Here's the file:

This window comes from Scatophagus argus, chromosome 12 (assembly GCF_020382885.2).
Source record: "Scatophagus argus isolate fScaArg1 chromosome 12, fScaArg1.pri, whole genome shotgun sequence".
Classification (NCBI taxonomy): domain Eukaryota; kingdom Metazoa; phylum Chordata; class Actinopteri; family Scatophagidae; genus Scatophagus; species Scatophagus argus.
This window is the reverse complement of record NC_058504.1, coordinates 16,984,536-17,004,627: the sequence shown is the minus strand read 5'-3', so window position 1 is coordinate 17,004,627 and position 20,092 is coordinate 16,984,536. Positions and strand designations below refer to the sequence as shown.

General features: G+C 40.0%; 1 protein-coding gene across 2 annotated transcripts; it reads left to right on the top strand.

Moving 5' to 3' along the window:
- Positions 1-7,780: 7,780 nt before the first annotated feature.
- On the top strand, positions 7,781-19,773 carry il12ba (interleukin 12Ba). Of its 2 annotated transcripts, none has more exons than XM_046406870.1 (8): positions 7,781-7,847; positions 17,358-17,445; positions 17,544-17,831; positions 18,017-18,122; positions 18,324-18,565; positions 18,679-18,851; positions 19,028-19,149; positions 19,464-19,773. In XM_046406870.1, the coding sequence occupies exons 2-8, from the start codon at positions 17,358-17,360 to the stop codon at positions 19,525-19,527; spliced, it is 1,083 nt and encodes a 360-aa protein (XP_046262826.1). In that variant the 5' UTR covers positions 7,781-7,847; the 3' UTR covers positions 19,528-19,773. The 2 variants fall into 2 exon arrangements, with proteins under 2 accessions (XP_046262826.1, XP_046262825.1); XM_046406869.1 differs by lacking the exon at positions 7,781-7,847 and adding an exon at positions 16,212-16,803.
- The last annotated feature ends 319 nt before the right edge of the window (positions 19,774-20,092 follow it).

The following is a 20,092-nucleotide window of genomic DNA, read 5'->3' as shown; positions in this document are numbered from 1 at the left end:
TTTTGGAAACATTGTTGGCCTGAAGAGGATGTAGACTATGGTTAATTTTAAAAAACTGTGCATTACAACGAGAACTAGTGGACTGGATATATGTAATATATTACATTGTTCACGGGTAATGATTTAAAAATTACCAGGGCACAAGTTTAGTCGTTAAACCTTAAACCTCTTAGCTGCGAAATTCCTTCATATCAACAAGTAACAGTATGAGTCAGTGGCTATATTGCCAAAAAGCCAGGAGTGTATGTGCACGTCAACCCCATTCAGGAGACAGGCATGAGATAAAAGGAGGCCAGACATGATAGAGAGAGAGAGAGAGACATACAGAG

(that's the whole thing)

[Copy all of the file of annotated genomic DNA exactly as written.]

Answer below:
This window comes from Scatophagus argus, chromosome 12 (assembly GCF_020382885.2).
Source record: "Scatophagus argus isolate fScaArg1 chromosome 12, fScaArg1.pri, whole genome shotgun sequence".
Classification (NCBI taxonomy): domain Eukaryota; kingdom Metazoa; phylum Chordata; class Actinopteri; family Scatophagidae; genus Scatophagus; species Scatophagus argus.
This window is the reverse complement of record NC_058504.1, coordinates 16,984,536-17,004,627: the sequence shown is the minus strand read 5'-3', so window position 1 is coordinate 17,004,627 and position 20,092 is coordinate 16,984,536. Positions and strand designations below refer to the sequence as shown.

General features: G+C 40.0%; 1 protein-coding gene across 2 annotated transcripts; it reads left to right on the top strand.

Moving 5' to 3' along the window:
- Positions 1-7,780: 7,780 nt before the first annotated feature.
- On the top strand, positions 7,781-19,773 carry il12ba (interleukin 12Ba). Of its 2 annotated transcripts, none has more exons than XM_046406870.1 (8): positions 7,781-7,847; positions 17,358-17,445; positions 17,544-17,831; positions 18,017-18,122; positions 18,324-18,565; positions 18,679-18,851; positions 19,028-19,149; positions 19,464-19,773. In XM_046406870.1, the coding sequence occupies exons 2-8, from the start codon at positions 17,358-17,360 to the stop codon at positions 19,525-19,527; spliced, it is 1,083 nt and encodes a 360-aa protein (XP_046262826.1). In that variant the 5' UTR covers positions 7,781-7,847; the 3' UTR covers positions 19,528-19,773. The 2 variants fall into 2 exon arrangements, with proteins under 2 accessions (XP_046262826.1, XP_046262825.1); XM_046406869.1 differs by lacking the exon at positions 7,781-7,847 and adding an exon at positions 16,212-16,803.
- The last annotated feature ends 319 nt before the right edge of the window (positions 19,774-20,092 follow it).

The following is a 20,092-nucleotide window of genomic DNA, read 5'->3' as shown; positions in this document are numbered from 1 at the left end:
TTTTGGAAACATTGTTGGCCTGAAGAGGATGTAGACTATGGTTAATTTTAAAAAACTGTGCATTACAACGAGAACTAGTGGACTGGATATATGTAATATATTACATTGTTCACGGGTAATGATTTAAAAATTACCAGGGCACAAGTTTAGTCGTTAAACCTTAAACCTCTTAGCTGCGAAATTCCTTCATATCAACAAGTAACAGTATGAGTCAGTGGCTATATTGCCAAAAAGCCAGGAGTGTATGTGCACGTCAACCCCATTCAGGAGACAGGCATGAGATAAAAGGAGGCCAGACATGATAGAGAGAGAGAGAGAGACATACAGAG